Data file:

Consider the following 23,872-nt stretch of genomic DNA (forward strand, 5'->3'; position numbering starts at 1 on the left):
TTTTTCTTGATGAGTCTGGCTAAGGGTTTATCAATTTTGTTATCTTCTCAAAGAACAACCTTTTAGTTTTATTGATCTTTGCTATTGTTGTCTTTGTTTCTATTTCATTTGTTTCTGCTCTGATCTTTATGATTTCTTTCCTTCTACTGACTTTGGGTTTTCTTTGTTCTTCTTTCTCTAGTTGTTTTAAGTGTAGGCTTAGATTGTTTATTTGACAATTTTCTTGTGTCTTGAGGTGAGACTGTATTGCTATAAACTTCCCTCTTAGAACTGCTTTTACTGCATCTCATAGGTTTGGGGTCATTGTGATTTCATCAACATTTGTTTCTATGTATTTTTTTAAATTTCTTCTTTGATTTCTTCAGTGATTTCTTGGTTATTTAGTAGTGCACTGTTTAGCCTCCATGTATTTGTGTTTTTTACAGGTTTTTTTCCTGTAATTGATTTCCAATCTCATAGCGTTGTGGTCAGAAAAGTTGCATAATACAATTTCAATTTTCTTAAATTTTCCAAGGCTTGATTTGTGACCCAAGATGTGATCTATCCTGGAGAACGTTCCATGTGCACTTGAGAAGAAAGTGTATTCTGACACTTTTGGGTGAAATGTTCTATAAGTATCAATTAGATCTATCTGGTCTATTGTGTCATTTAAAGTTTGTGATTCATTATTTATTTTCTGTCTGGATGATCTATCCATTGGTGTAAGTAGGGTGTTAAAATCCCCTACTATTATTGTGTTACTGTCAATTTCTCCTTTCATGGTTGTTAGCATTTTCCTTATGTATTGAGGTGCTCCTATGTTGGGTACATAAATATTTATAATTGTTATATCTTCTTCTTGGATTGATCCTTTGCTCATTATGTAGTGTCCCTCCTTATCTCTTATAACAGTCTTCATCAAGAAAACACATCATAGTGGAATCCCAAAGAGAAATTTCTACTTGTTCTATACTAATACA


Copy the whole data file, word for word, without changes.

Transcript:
Consider the following 23,872-nt stretch of genomic DNA (forward strand, 5'->3'; position numbering starts at 1 on the left):
TTTTTCTTGATGAGTCTGGCTAAGGGTTTATCAATTTTGTTATCTTCTCAAAGAACAACCTTTTAGTTTTATTGATCTTTGCTATTGTTGTCTTTGTTTCTATTTCATTTGTTTCTGCTCTGATCTTTATGATTTCTTTCCTTCTACTGACTTTGGGTTTTCTTTGTTCTTCTTTCTCTAGTTGTTTTAAGTGTAGGCTTAGATTGTTTATTTGACAATTTTCTTGTGTCTTGAGGTGAGACTGTATTGCTATAAACTTCCCTCTTAGAACTGCTTTTACTGCATCTCATAGGTTTGGGGTCATTGTGATTTCATCAACATTTGTTTCTATGTATTTTTTTAAATTTCTTCTTTGATTTCTTCAGTGATTTCTTGGTTATTTAGTAGTGCACTGTTTAGCCTCCATGTATTTGTGTTTTTTACAGGTTTTTTTCCTGTAATTGATTTCCAATCTCATAGCGTTGTGGTCAGAAAAGTTGCATAATACAATTTCAATTTTCTTAAATTTTCCAAGGCTTGATTTGTGACCCAAGATGTGATCTATCCTGGAGAACGTTCCATGTGCACTTGAGAAGAAAGTGTATTCTGACACTTTTGGGTGAAATGTTCTATAAGTATCAATTAGATCTATCTGGTCTATTGTGTCATTTAAAGTTTGTGATTCATTATTTATTTTCTGTCTGGATGATCTATCCATTGGTGTAAGTAGGGTGTTAAAATCCCCTACTATTATTGTGTTACTGTCAATTTCTCCTTTCATGGTTGTTAGCATTTTCCTTATGTATTGAGGTGCTCCTATGTTGGGTACATAAATATTTATAATTGTTATATCTTCTTCTTGGATTGATCCTTTGCTCATTATGTAGTGTCCCTCCTTATCTCTTATAACAGTCTTCATCAAGAAAACACATCATAGTGGAATCCCAAAGAGAAATTTCTACTTGTTCTATACTAATACA